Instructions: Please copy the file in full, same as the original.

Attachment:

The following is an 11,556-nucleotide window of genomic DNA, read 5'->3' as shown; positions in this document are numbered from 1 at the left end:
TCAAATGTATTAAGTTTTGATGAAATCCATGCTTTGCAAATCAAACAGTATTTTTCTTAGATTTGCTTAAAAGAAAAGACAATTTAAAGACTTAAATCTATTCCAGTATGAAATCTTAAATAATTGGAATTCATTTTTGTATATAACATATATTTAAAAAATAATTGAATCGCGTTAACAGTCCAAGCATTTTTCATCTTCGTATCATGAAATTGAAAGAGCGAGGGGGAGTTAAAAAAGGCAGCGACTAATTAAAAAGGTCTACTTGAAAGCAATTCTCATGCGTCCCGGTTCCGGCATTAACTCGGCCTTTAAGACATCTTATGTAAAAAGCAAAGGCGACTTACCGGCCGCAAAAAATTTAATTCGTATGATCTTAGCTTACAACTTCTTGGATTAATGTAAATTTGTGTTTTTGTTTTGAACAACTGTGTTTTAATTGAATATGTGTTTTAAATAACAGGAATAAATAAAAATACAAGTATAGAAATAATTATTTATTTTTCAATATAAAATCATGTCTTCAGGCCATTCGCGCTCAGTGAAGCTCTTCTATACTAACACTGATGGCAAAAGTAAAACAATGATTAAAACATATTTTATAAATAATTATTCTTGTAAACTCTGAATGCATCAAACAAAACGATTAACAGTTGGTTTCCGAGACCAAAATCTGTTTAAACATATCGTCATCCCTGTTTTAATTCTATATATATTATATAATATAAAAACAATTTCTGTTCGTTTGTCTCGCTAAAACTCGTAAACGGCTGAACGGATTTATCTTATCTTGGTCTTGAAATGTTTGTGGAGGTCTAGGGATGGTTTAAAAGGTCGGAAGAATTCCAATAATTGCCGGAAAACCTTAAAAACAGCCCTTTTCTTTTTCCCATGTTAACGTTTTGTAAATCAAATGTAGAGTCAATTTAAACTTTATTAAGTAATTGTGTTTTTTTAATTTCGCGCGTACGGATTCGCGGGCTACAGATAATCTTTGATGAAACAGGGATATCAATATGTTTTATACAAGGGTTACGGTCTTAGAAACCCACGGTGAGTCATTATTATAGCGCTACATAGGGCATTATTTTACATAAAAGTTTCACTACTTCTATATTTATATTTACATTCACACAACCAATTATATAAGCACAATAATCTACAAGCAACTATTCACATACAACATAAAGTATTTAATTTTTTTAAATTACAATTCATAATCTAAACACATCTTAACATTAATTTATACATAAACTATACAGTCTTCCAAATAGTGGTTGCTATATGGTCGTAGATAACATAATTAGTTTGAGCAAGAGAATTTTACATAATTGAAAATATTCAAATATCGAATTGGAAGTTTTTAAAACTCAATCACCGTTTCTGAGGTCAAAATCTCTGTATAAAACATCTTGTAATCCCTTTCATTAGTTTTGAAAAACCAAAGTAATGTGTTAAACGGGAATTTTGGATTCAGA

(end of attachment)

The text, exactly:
The following is an 11,556-nucleotide window of genomic DNA, read 5'->3' as shown; positions in this document are numbered from 1 at the left end:
TCAAATGTATTAAGTTTTGATGAAATCCATGCTTTGCAAATCAAACAGTATTTTTCTTAGATTTGCTTAAAAGAAAAGACAATTTAAAGACTTAAATCTATTCCAGTATGAAATCTTAAATAATTGGAATTCATTTTTGTATATAACATATATTTAAAAAATAATTGAATCGCGTTAACAGTCCAAGCATTTTTCATCTTCGTATCATGAAATTGAAAGAGCGAGGGGGAGTTAAAAAAGGCAGCGACTAATTAAAAAGGTCTACTTGAAAGCAATTCTCATGCGTCCCGGTTCCGGCATTAACTCGGCCTTTAAGACATCTTATGTAAAAAGCAAAGGCGACTTACCGGCCGCAAAAAATTTAATTCGTATGATCTTAGCTTACAACTTCTTGGATTAATGTAAATTTGTGTTTTTGTTTTGAACAACTGTGTTTTAATTGAATATGTGTTTTAAATAACAGGAATAAATAAAAATACAAGTATAGAAATAATTATTTATTTTTCAATATAAAATCATGTCTTCAGGCCATTCGCGCTCAGTGAAGCTCTTCTATACTAACACTGATGGCAAAAGTAAAACAATGATTAAAACATATTTTATAAATAATTATTCTTGTAAACTCTGAATGCATCAAACAAAACGATTAACAGTTGGTTTCCGAGACCAAAATCTGTTTAAACATATCGTCATCCCTGTTTTAATTCTATATATATTATATAATATAAAAACAATTTCTGTTCGTTTGTCTCGCTAAAACTCGTAAACGGCTGAACGGATTTATCTTATCTTGGTCTTGAAATGTTTGTGGAGGTCTAGGGATGGTTTAAAAGGTCGGAAGAATTCCAATAATTGCCGGAAAACCTTAAAAACAGCCCTTTTCTTTTTCCCATGTTAACGTTTTGTAAATCAAATGTAGAGTCAATTTAAACTTTATTAAGTAATTGTGTTTTTTTAATTTCGCGCGTACGGATTCGCGGGCTACAGATAATCTTTGATGAAACAGGGATATCAATATGTTTTATACAAGGGTTACGGTCTTAGAAACCCACGGTGAGTCATTATTATAGCGCTACATAGGGCATTATTTTACATAAAAGTTTCACTACTTCTATATTTATATTTACATTCACACAACCAATTATATAAGCACAATAATCTACAAGCAACTATTCACATACAACATAAAGTATTTAATTTTTTTAAATTACAATTCATAATCTAAACACATCTTAACATTAATTTATACATAAACTATACAGTCTTCCAAATAGTGGTTGCTATATGGTCGTAGATAACATAATTAGTTTGAGCAAGAGAATTTTACATAATTGAAAATATTCAAATATCGAATTGGAAGTTTTTAAAACTCAATCACCGTTTCTGAGGTCAAAATCTCTGTATAAAACATCTTGTAATCCCTTTCATTAGTTTTGAAAAACCAAAGTAATGTGTTAAACGGGAATTTTGGATTCAGA